Were you aware that in the United States, homicide frequently ranks as the 2nd leading cause of death for youths aged 15 to 24 years old? Sadly, good case could be made that many of our own neighborhoods are effectively war zones.
In fact, research has shown that many youth in these communities struggle with post-traumatic stress disorder at similar levels to what’s experienced by returning Iraq and Afghanistan veterans . It’s one of the great and too-often ignored tragedies of our time—and it’s happening in our own neighborhoods.
Curiously, many wonder why kids in these communities end up getting into trouble and involved in higher levels of violence as they age. Many kids are largely fending for themselves, living through overwhelming conditions. When their family/community doesn’t have their back, it’s a psychologically logical assumption that they are going to lash out and make choices for self-preservation and protection that are not healthy.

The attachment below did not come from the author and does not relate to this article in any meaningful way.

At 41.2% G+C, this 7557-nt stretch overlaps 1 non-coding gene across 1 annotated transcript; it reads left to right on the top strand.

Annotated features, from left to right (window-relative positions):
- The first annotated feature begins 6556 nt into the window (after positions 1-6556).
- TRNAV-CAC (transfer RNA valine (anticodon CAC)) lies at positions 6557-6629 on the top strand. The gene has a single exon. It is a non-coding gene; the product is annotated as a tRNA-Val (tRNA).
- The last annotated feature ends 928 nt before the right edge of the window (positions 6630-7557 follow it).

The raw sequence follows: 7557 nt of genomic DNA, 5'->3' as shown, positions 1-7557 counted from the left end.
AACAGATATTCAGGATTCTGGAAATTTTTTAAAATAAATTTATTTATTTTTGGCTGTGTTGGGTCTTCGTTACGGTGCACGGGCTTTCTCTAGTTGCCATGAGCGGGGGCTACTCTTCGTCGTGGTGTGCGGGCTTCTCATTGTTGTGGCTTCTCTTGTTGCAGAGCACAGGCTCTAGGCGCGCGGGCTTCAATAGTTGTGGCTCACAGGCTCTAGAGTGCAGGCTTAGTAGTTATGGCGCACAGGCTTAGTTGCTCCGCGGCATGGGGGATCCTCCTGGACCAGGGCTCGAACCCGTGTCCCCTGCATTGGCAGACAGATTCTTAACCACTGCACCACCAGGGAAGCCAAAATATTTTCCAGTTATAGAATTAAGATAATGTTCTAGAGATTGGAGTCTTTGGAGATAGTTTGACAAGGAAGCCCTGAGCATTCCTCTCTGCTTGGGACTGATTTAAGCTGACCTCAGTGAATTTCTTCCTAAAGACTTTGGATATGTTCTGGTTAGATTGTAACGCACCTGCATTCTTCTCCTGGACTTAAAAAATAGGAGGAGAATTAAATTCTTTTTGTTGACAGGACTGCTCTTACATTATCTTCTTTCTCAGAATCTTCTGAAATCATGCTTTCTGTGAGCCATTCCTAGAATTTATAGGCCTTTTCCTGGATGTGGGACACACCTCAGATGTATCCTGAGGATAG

Collectively, we rely primarily on our police and criminal justice system to attend to these challenges, usually once they reach a boiling point. It’s not only a late stage in the game to be trying to attend to the issues, our present criminal justice system and police are also ill-equipped and rarely have significant or lasting transformative impact. Recidivism rates for kids who go through the criminal justice system and into prison are extremely high, over 65 percent return. Adding to that, we have the highest incarcerations rates in the developed world by ten-fold, with 25 percent of the world’s prisoners yet only 2 perecent of its population.
These factors contribute to what many refer to as the cradle-to-prison pipeline. These kids’ needs are not being met, they end up in despair and then trouble, and then too often it’s off to prison. Our current inadequate support systems and lack of community safety nets plat a large role in making this their reality. We clearly have a serious strategic problem in how we are dealing with these profound challenges.